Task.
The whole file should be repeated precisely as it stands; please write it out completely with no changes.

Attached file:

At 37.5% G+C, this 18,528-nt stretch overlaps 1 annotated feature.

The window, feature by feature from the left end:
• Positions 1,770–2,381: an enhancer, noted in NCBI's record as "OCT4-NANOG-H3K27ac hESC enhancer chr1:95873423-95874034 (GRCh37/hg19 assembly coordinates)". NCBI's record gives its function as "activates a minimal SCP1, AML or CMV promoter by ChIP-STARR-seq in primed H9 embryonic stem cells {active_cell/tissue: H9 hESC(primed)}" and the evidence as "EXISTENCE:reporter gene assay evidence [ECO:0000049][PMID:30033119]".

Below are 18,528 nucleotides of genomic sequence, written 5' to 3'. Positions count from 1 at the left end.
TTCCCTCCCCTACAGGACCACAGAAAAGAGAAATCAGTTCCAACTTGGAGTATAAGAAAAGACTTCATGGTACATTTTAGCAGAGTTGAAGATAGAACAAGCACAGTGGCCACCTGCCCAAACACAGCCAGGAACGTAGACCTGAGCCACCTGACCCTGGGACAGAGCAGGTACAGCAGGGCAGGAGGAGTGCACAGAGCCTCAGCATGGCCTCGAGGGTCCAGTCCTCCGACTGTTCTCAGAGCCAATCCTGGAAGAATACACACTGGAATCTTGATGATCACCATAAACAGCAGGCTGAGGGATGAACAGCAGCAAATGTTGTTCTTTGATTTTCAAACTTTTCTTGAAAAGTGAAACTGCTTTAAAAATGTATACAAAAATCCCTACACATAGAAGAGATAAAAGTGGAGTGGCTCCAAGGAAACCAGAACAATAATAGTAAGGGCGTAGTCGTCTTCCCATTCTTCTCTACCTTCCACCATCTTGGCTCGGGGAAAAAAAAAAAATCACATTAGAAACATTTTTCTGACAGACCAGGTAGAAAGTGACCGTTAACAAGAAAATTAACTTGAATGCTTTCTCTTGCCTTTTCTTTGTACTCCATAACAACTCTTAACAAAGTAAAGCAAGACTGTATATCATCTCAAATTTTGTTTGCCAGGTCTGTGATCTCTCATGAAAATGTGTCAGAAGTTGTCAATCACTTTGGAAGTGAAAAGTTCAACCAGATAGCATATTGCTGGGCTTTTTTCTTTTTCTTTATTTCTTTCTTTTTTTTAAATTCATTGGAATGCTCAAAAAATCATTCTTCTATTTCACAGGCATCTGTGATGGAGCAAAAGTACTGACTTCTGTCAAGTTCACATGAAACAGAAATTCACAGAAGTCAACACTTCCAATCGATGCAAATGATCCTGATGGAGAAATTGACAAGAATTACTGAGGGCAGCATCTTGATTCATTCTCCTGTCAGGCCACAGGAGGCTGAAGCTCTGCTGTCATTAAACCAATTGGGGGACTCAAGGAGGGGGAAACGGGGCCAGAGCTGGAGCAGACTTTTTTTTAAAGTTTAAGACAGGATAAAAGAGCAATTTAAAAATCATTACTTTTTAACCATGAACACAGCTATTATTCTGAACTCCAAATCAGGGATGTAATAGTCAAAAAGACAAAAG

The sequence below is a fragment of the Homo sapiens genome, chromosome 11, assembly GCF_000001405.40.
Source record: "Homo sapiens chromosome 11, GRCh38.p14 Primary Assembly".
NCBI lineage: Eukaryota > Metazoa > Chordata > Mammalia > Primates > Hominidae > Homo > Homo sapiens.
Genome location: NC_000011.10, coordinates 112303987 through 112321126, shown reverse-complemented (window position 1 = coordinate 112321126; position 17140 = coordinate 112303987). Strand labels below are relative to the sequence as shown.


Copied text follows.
At 37.5% G+C, this 18,528-nt stretch overlaps 1 annotated feature.

The window, feature by feature from the left end:
• Positions 1,770–2,381: an enhancer, noted in NCBI's record as "OCT4-NANOG-H3K27ac hESC enhancer chr1:95873423-95874034 (GRCh37/hg19 assembly coordinates)". NCBI's record gives its function as "activates a minimal SCP1, AML or CMV promoter by ChIP-STARR-seq in primed H9 embryonic stem cells {active_cell/tissue: H9 hESC(primed)}" and the evidence as "EXISTENCE:reporter gene assay evidence [ECO:0000049][PMID:30033119]".

Below are 18,528 nucleotides of genomic sequence, written 5' to 3'. Positions count from 1 at the left end.
TTCCCTCCCCTACAGGACCACAGAAAAGAGAAATCAGTTCCAACTTGGAGTATAAGAAAAGACTTCATGGTACATTTTAGCAGAGTTGAAGATAGAACAAGCACAGTGGCCACCTGCCCAAACACAGCCAGGAACGTAGACCTGAGCCACCTGACCCTGGGACAGAGCAGGTACAGCAGGGCAGGAGGAGTGCACAGAGCCTCAGCATGGCCTCGAGGGTCCAGTCCTCCGACTGTTCTCAGAGCCAATCCTGGAAGAATACACACTGGAATCTTGATGATCACCATAAACAGCAGGCTGAGGGATGAACAGCAGCAAATGTTGTTCTTTGATTTTCAAACTTTTCTTGAAAAGTGAAACTGCTTTAAAAATGTATACAAAAATCCCTACACATAGAAGAGATAAAAGTGGAGTGGCTCCAAGGAAACCAGAACAATAATAGTAAGGGCGTAGTCGTCTTCCCATTCTTCTCTACCTTCCACCATCTTGGCTCGGGGAAAAAAAAAAAATCACATTAGAAACATTTTTCTGACAGACCAGGTAGAAAGTGACCGTTAACAAGAAAATTAACTTGAATGCTTTCTCTTGCCTTTTCTTTGTACTCCATAACAACTCTTAACAAAGTAAAGCAAGACTGTATATCATCTCAAATTTTGTTTGCCAGGTCTGTGATCTCTCATGAAAATGTGTCAGAAGTTGTCAATCACTTTGGAAGTGAAAAGTTCAACCAGATAGCATATTGCTGGGCTTTTTTCTTTTTCTTTATTTCTTTCTTTTTTTTAAATTCATTGGAATGCTCAAAAAATCATTCTTCTATTTCACAGGCATCTGTGATGGAGCAAAAGTACTGACTTCTGTCAAGTTCACATGAAACAGAAATTCACAGAAGTCAACACTTCCAATCGATGCAAATGATCCTGATGGAGAAATTGACAAGAATTACTGAGGGCAGCATCTTGATTCATTCTCCTGTCAGGCCACAGGAGGCTGAAGCTCTGCTGTCATTAAACCAATTGGGGGACTCAAGGAGGGGGAAACGGGGCCAGAGCTGGAGCAGACTTTTTTTTAAAGTTTAAGACAGGATAAAAGAGCAATTTAAAAATCATTACTTTTTAACCATGAACACAGCTATTATTCTGAACTCCAAATCAGGGATGTAATAGTCAAAAAGACAAAAG

The sequence below is a fragment of the Homo sapiens genome, chromosome 11, assembly GCF_000001405.40.
Source record: "Homo sapiens chromosome 11, GRCh38.p14 Primary Assembly".
NCBI lineage: Eukaryota > Metazoa > Chordata > Mammalia > Primates > Hominidae > Homo > Homo sapiens.
Genome location: NC_000011.10, coordinates 112303987 through 112321126, shown reverse-complemented (window position 1 = coordinate 112321126; position 17140 = coordinate 112303987). Strand labels below are relative to the sequence as shown.